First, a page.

Senior Product & Optimisation Analyst

London
£50000 - £65000 per annum

BI Product Analyst and Optimisation Lead
London
£50,000 - £65,000

This a fantastic opportunity for a Product Analyst with strong testing & experimentation skills to take their next step to join one of the UK's fastest growing start-up AI companies.

THE COMPANY

This is a global company with a great reputation who are expanding massively and becoming one of the leaders in their industry. They are rapidly growing out their Product function where this role sits; they want someone with strong analytics skills across Digital and BI, product management experience with a conversion rate optimisation focus to what they do. If you're looknig to take on more responsibility in a more senior position where you can help a growing AI company within the Healthcare industry, this is the role for you.

THE ROLE

* You will analyse data and generate insights looking for areas that are performing poorly that can be improved
* You will define metrics and KPI's for success and work with the Product Managers to define the most appropriate tracking for successful analysis
* You will come up with test hypothethis for AB/MV tests and analyse the results of these tests
* You will help define both reporting and dashboarding to ensure Product teams manage their feature development
* You will act as one of the data gurus across the business, evangelising the importance of data and helping establish best practice

YOUR SKILLS AND EXPERIENCE

* Proven Product Analytics experiene in a professional working environment
* Experience using Google Analytics/Adobe Analytics for analysing the customer journey online
* Experience using SQL/Python/R
* Proven experience working with Product Managers to set up, implement and analyse the results of AB/MV tests

THE BENEFITS

* £50,000 - £65,000
* Benefits Package - excellent share options scheme and great day-to-day perks
* Flexible Working - remote or flexible hours

HOW TO APPLY

Please register your interest by sending your CV to Rosie O'Callaghan at Harnham via the apply link on this page

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39780ROC
London
£50000 - £65000 per annum
  1. Permanent
  2. Conversion Rate Optimiser

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3 questions to ask yourself before your next BI hire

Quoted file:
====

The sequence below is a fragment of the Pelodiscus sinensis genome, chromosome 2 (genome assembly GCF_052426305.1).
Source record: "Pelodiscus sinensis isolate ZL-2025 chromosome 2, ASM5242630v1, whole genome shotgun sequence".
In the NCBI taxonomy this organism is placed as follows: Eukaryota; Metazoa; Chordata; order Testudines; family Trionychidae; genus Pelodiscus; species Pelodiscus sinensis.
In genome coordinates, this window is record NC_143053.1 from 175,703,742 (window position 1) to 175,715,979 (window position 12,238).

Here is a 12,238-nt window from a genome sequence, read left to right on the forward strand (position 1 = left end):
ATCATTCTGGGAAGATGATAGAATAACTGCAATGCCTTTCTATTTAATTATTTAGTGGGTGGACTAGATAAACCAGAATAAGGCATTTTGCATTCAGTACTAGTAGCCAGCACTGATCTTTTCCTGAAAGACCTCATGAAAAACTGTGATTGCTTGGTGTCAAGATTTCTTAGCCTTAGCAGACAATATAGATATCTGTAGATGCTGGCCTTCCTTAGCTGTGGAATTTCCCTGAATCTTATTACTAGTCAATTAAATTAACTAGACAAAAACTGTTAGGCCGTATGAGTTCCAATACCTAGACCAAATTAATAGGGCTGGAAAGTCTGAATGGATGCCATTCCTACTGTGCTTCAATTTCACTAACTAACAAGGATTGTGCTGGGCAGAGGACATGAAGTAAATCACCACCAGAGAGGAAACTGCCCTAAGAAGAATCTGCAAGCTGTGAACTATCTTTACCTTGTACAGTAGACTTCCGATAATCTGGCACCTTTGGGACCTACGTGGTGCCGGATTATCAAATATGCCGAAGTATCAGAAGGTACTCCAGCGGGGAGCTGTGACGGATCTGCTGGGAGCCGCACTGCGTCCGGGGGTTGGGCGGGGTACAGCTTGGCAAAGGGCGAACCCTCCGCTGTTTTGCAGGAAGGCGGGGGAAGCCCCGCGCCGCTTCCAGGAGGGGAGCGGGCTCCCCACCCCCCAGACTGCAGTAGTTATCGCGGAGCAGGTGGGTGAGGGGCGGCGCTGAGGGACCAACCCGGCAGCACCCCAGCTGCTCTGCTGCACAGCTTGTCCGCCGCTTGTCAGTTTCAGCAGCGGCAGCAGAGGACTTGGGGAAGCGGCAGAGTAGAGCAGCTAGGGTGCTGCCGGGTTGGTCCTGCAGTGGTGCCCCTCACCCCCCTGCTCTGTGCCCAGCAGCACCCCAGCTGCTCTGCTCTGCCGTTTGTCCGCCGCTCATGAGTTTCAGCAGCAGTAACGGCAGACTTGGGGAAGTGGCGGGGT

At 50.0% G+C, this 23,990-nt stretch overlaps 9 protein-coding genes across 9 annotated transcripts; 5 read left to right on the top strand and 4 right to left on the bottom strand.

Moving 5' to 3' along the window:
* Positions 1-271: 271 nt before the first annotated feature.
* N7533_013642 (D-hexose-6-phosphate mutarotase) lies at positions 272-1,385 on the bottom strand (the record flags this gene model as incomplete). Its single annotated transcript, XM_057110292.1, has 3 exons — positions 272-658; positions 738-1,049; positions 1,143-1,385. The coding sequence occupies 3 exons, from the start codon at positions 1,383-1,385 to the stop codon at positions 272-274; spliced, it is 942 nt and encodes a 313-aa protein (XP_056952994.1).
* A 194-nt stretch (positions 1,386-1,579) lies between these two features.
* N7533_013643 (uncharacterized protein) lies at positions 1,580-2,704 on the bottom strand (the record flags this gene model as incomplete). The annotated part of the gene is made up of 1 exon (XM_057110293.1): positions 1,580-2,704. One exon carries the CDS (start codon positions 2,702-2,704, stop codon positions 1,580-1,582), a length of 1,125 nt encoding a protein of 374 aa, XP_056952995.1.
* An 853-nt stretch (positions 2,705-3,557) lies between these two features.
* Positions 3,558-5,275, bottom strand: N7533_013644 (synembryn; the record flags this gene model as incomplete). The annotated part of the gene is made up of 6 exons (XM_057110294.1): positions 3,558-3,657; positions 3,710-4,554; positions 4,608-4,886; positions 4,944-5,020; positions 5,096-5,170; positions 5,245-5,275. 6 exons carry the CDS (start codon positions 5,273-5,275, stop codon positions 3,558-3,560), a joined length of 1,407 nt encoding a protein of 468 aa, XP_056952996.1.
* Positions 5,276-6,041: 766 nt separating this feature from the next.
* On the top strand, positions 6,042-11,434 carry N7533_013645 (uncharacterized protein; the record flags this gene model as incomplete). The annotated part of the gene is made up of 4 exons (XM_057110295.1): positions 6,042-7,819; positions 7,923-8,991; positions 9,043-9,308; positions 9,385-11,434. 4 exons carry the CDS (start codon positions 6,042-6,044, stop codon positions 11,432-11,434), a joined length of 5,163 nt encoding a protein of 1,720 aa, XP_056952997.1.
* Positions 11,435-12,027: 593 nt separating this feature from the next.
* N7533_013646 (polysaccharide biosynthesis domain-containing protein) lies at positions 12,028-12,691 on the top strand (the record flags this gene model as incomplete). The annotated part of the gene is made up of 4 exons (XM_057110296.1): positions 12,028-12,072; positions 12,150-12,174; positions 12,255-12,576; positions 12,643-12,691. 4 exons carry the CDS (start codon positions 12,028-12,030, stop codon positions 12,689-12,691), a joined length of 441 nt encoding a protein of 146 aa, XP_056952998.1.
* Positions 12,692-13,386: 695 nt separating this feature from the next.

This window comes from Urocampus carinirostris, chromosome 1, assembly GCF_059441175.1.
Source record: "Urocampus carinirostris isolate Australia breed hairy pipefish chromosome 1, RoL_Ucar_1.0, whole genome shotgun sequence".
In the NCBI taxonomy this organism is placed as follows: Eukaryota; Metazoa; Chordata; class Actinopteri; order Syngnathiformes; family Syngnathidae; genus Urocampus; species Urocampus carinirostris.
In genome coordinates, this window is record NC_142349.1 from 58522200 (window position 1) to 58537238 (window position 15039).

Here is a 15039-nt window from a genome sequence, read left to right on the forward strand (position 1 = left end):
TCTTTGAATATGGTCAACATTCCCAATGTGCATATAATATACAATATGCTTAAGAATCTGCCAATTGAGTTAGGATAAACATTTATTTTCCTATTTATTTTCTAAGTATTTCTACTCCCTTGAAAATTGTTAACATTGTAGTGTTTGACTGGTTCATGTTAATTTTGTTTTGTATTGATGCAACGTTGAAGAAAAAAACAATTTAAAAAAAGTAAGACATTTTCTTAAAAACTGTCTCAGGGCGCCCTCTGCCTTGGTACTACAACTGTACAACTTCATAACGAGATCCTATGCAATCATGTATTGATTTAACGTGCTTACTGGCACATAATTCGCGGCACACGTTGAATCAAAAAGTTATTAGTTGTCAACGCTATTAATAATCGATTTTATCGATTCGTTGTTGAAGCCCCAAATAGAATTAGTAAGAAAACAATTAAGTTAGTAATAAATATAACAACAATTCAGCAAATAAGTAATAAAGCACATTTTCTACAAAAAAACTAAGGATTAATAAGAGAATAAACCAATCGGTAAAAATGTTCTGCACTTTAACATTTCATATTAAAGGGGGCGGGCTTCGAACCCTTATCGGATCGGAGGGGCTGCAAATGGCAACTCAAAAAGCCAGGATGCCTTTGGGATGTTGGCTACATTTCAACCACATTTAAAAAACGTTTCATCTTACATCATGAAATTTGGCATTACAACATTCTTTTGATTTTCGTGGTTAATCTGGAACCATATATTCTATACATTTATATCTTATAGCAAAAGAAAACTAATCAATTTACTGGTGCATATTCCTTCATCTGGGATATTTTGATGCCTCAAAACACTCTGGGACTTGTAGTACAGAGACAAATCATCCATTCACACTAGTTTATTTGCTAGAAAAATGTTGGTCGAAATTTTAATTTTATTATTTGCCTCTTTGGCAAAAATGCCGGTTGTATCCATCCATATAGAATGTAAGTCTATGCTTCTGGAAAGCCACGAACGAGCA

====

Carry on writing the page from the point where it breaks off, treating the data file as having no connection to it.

Data & Analytics are a vital part of every organisation nowadays, so it is not surprising that the importance of Business Intelligence keeps growing. With increasing demands from executive management, operations, and sales, a stronger and better BI team is essential.  The responsibilities of the BI team include but are not limited to: performing Data validation and Data Analysis, delivering KPI related reports and dashboards, and working with end users to define business requirements and needs. However, as every company is different, every BI department is different as well. This means that from one BI team to another, the needed skills can vary completely. To get the most out of your team, it is important to have a clear understanding of what skills you already have, which skills you need to add with your next hire, and whether this is realistic for your business.  Here are three important questions to ask yourself before your next BI hire:  1) What does your team look like at this moment? To be successful in expanding your team, it is vital to take a closer look at the type of profiles and skillsets you already have. This is a good time to map out where the skills are in your team and see what is lacking, or what can be improved. To do so, you should consider three key elements: how (much) Data is used and made available, how this Data is structured and what is being done with this Data. The following three questions are important here:  Do you get the right Data out of your Datawarehouse/Data Lake? How is the Data structured now, and do you get the reports and dashboards needed?  Are you able to provide stakeholders with the right insights? These questions can function as starting point of deciding what skills you have now, and which areas to focus on with your next BI hire to fill in gaps or improve the areas where needed. 2) What does your Data Roadmap look like?  It is important to have a clear vision of where you want to go with your BI team and how to leverage your Data. At the highest level, your vision will be determined in a Data Strategy. On a more practical, day-to-day level, the steps to take are outlined in a Data Roadmap, with every part of the process requiring a different skillset.